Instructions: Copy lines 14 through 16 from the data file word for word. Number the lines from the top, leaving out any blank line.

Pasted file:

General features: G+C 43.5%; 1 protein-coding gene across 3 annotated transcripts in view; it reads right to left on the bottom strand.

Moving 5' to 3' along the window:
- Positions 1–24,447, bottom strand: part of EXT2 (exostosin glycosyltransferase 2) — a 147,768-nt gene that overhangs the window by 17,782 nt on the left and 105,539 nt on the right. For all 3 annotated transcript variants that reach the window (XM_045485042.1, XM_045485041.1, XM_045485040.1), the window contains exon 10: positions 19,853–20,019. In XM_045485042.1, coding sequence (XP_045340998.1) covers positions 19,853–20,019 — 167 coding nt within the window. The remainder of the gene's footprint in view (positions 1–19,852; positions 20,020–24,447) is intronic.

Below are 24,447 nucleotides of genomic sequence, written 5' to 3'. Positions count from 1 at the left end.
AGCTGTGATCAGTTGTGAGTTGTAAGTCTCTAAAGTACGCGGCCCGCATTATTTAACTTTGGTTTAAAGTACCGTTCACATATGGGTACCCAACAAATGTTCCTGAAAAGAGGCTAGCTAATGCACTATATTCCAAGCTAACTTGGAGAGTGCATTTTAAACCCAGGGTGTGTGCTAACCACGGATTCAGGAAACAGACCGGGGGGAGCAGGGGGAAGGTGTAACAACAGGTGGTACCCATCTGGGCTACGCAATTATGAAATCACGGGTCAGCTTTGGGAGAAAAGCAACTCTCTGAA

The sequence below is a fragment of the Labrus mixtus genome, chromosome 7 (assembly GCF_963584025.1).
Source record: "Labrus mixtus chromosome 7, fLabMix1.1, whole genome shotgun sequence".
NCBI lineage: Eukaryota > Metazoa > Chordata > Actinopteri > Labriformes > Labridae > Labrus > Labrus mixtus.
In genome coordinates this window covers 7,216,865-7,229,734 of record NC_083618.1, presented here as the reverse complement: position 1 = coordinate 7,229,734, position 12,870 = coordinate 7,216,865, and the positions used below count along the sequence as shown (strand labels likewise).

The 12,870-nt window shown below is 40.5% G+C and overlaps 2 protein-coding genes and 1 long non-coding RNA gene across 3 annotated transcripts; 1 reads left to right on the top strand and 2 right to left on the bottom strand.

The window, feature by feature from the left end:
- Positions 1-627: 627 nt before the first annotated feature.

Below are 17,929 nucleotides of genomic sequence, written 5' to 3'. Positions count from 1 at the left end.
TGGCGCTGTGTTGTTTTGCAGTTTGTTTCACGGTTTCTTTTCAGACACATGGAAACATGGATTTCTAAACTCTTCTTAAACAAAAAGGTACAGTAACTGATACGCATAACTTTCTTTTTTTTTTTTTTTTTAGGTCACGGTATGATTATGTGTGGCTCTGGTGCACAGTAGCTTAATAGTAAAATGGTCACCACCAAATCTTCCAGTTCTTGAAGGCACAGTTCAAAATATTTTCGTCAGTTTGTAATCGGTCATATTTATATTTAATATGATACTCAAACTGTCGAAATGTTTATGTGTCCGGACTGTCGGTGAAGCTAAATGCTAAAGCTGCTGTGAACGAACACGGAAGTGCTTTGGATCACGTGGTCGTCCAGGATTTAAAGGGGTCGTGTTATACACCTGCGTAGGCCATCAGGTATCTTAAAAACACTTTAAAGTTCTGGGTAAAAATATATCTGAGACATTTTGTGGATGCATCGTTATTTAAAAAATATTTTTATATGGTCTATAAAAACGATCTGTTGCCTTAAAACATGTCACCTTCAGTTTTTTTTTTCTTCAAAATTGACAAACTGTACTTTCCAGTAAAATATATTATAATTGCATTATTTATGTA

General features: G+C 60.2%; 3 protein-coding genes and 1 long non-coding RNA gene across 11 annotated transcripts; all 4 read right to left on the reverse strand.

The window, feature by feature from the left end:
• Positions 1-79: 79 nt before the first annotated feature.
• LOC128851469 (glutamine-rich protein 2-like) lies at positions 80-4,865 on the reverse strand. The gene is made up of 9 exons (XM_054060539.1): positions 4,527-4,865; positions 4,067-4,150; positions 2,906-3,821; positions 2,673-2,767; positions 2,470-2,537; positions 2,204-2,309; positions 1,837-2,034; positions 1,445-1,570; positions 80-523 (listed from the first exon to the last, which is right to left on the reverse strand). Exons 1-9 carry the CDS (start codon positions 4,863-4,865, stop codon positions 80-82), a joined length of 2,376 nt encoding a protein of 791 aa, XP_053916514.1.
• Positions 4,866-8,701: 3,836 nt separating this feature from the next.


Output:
TGGCGCTGTGTTGTTTTGCAGTTTGTTTCACGGTTTCTTTTCAGACACATGGAAACATGGATTTCTAAACTCTTCTTAAACAAAAAGGTACAGTAACTGATACGCATAACTTTCTTTTTTTTTTTTTTTTTAGGTCACGGTATGATTATGTGTGGCTCTGGTGCACAGTAGCTTAATAGTAAAATGGTCACCACCAAATCTTCCAGTTCTTGAAGGCACAGTTCAAAATATTTTCGTCAGTTTGTAATCGGTCATATTTATATTTAATATGATACTCAAACTGTCGAAATGTTTATGTGTCCGGACTGTCGGTGAAGCTAAATGCTAAAGCTGCTGTGAACGAACACGGAAGTGCTTTGGATCACGTGGTCGTCCAGGATTTAAAGGGGTCGTGTTATACACCTGCGTAGGCCATCAGGTATCTTAAAAACACTTTAAAGTTCTGGGTAAAAATATATCTGAGACATTTTGTGGATGCATCGTTATTTAAAAAATATTTTTATATGGTCTATAAAAACGATCTGTTGCCTTAAAACATGTCACCTTCAGTTTTTTTTTTCTTCAAAATTGACAAACTGTACTTTCCAGTAAAATATATTATAATTGCATTATTTATGTA

General features: G+C 60.2%; 3 protein-coding genes and 1 long non-coding RNA gene across 11 annotated transcripts; all 4 read right to left on the reverse strand.

The window, feature by feature from the left end: